If you plan on trading penny stocks, it would be a good idea to have a good
understanding of how the middle tier of the over-the-counter (OTC) market works
- the OTCQB market. After all, the OTC market differs from the big board stock
exchanges where larger cap stocks are traded as it consists of different tiers
where many penny stocks trade.
What is the Over-the-Counter Market?
The over-the-counter or OTC market is a decentralized market where securities
not listed on a major exchange are traded directly and electronically by market
participants. In other words, there is no formal central exchange or meeting
place for the OTC market.
More specifically, trading on the OTC markets will occur via a network of
middlemen known as dealers. Instead of providing an order matchmaking service as
with the NYSE, these dealers carry inventories of securities in order
to facilitate any buy and sell orders.
What is the OTC Markets Group?
The OTC Markets Group is a private company that acts as the main inter-dealer
electronic quotation and trading system for the OTC market. It was established
in 1913 as the The National Quotation Bureau (NQB) and had previously reported
stock and bond quotations on pink and yellow paper – hence the terms “Pink
Sheets” and “Yellow Sheets.”
Today, the OTC Markets Group organizes the OTC market into a system of
categories based upon the level of financial and corporate disclosure that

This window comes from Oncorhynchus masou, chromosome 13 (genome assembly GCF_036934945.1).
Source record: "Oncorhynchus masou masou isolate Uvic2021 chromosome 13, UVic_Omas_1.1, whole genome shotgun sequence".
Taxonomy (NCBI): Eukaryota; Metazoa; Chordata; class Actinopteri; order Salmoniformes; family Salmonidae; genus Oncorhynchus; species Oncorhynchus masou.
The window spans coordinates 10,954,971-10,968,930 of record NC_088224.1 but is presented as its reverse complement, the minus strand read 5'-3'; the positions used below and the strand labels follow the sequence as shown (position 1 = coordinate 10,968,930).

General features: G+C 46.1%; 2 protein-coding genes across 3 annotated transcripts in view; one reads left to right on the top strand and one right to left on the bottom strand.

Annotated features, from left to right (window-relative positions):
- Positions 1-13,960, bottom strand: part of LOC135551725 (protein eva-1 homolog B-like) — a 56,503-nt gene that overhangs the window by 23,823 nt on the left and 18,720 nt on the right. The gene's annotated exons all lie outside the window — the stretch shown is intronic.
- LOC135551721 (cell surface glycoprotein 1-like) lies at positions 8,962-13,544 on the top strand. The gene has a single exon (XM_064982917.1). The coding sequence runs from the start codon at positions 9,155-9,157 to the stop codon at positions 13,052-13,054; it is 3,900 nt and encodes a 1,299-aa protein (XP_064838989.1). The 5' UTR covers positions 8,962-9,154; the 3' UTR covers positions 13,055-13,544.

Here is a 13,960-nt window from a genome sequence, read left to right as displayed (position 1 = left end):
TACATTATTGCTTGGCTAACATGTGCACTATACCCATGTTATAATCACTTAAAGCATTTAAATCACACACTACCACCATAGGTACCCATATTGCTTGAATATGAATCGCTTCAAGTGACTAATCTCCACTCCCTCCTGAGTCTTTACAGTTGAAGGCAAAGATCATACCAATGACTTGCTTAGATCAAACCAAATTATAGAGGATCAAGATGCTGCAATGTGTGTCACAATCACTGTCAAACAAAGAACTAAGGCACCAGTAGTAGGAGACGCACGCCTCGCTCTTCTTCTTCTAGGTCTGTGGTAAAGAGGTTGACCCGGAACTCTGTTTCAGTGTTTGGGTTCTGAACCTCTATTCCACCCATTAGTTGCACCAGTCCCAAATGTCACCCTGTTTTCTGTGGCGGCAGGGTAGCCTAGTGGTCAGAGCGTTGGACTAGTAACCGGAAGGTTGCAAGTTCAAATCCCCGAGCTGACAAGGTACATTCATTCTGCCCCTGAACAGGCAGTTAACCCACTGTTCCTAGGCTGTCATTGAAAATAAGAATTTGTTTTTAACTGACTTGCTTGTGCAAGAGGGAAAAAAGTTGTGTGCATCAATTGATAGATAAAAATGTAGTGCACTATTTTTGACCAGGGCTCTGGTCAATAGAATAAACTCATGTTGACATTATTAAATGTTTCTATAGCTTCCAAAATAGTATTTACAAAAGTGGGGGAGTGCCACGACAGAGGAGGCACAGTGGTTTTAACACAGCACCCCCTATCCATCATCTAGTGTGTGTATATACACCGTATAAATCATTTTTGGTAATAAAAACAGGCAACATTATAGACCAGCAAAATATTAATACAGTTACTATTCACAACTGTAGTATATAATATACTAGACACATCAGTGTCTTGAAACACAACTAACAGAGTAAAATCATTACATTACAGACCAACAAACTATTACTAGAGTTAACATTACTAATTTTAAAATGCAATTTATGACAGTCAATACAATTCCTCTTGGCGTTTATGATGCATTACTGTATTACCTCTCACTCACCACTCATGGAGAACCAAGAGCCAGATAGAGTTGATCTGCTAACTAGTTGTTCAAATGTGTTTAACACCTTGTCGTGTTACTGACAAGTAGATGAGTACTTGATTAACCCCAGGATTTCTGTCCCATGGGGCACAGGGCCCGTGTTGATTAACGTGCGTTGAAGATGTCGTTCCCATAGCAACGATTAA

companies trading over-the-counter provide.
What is the OTCQB Market?
market is considered to be the middle tier of the OTC market for companies
and penny stocks that do not qualify for the OTCQX market – the top tier of the
OTC market. The OTCQB was created in 2010 and is now home to nearly 4,000 small
and emerging companies – including many penny stocks.
Companies and penny stocks listed on this tier report to the Securities and Exchange Commission (SEC) or with
an appropriate banking regulator. However, there are no financial or qualitative
standards for a company or penny stock listed on this tier. Nevertheless, stocks
that trade on the OTCQB market are said to be committed to both disclosure and
transparency. Moreover, they are also considered to be less speculative in
nature than stocks trading on the OTC Pink – the bottom tier of the OTC market.
The Bottom Line About the OTCQB Market
At the end of the day, penny stock investors need to remember that just
because a stock is trading on the OTCQB Market, it does not mean that the stock
is of higher quality than a penny stock that is trading on a different OTC tier.
After all, the categories are more or less based upon the timeliness and level
of disclosure – not whether a stock is distressed or speculative in nature. In
other words and even if the penny stock you want to invest in trades on the
OTCQB, always do your due diligence to ensure that you are making a sound